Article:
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Random mind dump

Posted by , 12 July 2012 · 1,173 views

Just offloading some interesting tidbits; I might get around to formatting this into a more interesting post later.

  • Floating point determinism is bloody hard, but not impossible, to achieve
  • Syncing between x86 and x64 code is a nightmare
  • SSE2 is pretty much everywhere, so configure your compiler to use it
  • If you have to interact with the FPU, use /fp:precise (in Visual C++) and set the floating-point control bits to force 24-bit mantissas (i.e. IEEE single precision)
  • Starting with non-deterministic code is a recipe for immense frustration. Before screwing with floating-point determinism issues, start with all your code running on the same machine with the same instruction set and make sure it's deterministic at the algorithm level before diving into the ugly parts
  • Divide-and-conquer is essential. Narrow down on one area that's full of synchronization problems and fix it, then move on to other areas
  • In the same vein, having a way to feed the same exact input into multiple runs of the code (across machines etc.) is so useful you don't want to live without it
  • Beware compiler optimizations; you may spend a lot of time rooting around in icky FPU or SSE2 code figuring out why exactly things differ across builds, for instance. Know how to suppress (or encourage!) your compiler's optimizations selectively so you can get better consistency
  • Work from the bottom layers upwards. Get consistent simulation results for, say, your physics before worrying about higher-level logic bugs, especially latency-related issues. Nothing sucks like banging your head on what seems to be a logic bug when it's just your physics being snarky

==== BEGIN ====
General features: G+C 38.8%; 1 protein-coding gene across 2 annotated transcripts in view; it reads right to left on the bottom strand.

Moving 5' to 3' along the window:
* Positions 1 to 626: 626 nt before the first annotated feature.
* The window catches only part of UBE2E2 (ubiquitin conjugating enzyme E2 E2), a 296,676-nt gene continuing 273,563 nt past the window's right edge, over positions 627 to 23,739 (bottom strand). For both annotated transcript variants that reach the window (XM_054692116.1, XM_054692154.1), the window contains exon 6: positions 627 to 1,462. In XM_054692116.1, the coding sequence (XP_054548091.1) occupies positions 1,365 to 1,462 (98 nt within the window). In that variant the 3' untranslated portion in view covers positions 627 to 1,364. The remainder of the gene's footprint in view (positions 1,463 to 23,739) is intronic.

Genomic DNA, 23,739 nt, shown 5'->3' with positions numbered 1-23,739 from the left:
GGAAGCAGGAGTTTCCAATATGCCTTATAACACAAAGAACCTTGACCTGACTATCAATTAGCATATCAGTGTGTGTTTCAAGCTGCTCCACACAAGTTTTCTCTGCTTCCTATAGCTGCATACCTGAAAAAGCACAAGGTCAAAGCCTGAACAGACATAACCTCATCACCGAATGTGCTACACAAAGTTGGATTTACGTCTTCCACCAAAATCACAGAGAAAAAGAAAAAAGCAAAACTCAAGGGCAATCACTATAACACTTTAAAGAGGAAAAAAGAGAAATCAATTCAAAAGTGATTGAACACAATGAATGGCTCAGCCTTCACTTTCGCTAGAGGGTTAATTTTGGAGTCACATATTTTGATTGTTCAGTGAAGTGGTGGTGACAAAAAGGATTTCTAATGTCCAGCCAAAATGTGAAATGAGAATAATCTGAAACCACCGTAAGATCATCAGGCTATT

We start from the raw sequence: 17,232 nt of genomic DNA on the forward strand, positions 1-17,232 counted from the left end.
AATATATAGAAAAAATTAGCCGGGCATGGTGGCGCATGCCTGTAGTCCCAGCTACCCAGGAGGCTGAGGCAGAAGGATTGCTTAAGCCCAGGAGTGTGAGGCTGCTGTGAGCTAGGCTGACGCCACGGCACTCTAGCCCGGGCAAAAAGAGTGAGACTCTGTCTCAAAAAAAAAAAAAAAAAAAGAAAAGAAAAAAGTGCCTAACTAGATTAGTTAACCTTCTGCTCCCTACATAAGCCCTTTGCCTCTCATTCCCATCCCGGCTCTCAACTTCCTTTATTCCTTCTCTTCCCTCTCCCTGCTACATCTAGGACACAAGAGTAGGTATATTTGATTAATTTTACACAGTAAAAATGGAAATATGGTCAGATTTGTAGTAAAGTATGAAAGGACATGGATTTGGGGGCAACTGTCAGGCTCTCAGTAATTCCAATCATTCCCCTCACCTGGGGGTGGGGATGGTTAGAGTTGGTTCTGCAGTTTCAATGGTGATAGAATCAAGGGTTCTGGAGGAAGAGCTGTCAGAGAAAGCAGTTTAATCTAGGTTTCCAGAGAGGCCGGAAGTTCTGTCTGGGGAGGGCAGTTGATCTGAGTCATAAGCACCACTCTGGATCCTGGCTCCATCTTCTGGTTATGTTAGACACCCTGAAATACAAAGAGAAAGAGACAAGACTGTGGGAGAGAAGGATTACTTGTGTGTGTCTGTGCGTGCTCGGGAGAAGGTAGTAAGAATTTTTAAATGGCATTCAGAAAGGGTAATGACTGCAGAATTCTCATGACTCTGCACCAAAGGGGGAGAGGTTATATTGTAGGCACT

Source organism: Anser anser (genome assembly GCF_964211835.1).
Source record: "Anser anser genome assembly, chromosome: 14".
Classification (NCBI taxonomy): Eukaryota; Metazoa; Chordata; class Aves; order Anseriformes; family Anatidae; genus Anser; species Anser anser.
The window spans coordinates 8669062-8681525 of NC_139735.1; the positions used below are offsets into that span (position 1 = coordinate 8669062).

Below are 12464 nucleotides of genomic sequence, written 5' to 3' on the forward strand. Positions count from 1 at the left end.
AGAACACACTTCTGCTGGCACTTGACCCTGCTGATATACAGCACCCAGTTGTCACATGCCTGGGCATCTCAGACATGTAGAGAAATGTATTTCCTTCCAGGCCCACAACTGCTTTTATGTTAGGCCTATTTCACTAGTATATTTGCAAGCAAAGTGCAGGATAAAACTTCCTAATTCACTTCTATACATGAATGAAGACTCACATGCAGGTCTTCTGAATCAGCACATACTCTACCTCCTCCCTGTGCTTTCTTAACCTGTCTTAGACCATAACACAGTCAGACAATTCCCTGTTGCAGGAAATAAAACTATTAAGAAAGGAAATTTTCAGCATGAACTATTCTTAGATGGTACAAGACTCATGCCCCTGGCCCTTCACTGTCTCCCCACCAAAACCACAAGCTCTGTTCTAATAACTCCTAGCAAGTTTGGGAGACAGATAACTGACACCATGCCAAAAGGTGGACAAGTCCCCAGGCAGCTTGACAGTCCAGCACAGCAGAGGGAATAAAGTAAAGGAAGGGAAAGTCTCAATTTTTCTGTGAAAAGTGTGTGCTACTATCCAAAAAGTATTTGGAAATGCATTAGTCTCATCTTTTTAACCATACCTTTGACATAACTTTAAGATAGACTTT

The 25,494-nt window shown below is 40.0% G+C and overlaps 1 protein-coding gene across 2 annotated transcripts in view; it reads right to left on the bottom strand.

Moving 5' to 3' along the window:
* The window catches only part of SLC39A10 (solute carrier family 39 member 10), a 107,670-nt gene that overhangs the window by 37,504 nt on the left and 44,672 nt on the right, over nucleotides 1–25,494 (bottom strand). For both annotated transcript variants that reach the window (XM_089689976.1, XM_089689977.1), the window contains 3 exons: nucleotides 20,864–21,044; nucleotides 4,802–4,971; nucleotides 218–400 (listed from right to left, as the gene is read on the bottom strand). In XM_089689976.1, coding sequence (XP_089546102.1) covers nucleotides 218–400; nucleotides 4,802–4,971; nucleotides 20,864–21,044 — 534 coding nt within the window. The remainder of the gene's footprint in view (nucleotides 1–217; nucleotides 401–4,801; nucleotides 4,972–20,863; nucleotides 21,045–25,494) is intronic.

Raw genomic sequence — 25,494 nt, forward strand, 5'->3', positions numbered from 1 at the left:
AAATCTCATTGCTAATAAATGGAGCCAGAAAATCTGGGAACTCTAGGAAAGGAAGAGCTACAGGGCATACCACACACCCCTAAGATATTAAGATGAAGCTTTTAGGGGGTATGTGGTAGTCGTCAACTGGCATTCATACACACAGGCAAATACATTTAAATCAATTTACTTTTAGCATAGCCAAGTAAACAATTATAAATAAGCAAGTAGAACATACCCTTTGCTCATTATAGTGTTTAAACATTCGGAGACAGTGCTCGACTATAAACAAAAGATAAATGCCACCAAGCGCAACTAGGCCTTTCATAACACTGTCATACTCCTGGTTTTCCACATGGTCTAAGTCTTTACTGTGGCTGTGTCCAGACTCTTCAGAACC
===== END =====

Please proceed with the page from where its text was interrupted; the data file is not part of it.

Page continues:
Might update with more as time goes by, or again as above, I might bother to actually write up the reasoning behind all this. For now I'll just dump it here and see if anyone finds it interesting :-)

Why do you need f

loating point determinism so bad?

At work I developed a fairly comprehensive image/analysis library. Writing unit tests really threw me for a loop though. Input consistent image data to a function, expect consistent image data out, right? No. Especially when your code splits into different optimized branches depending on what instruction sets the user may or may not have.

Even Windows XP does some things different between 32 and 64 bit versions. Blit some antialiased text using built in Windows functionality and the output will be different depending on the system (though the end user may not notice).
I have had fun floating point issues too: http://stackoverflow.com/questions/10303762/0-0-0-0-0

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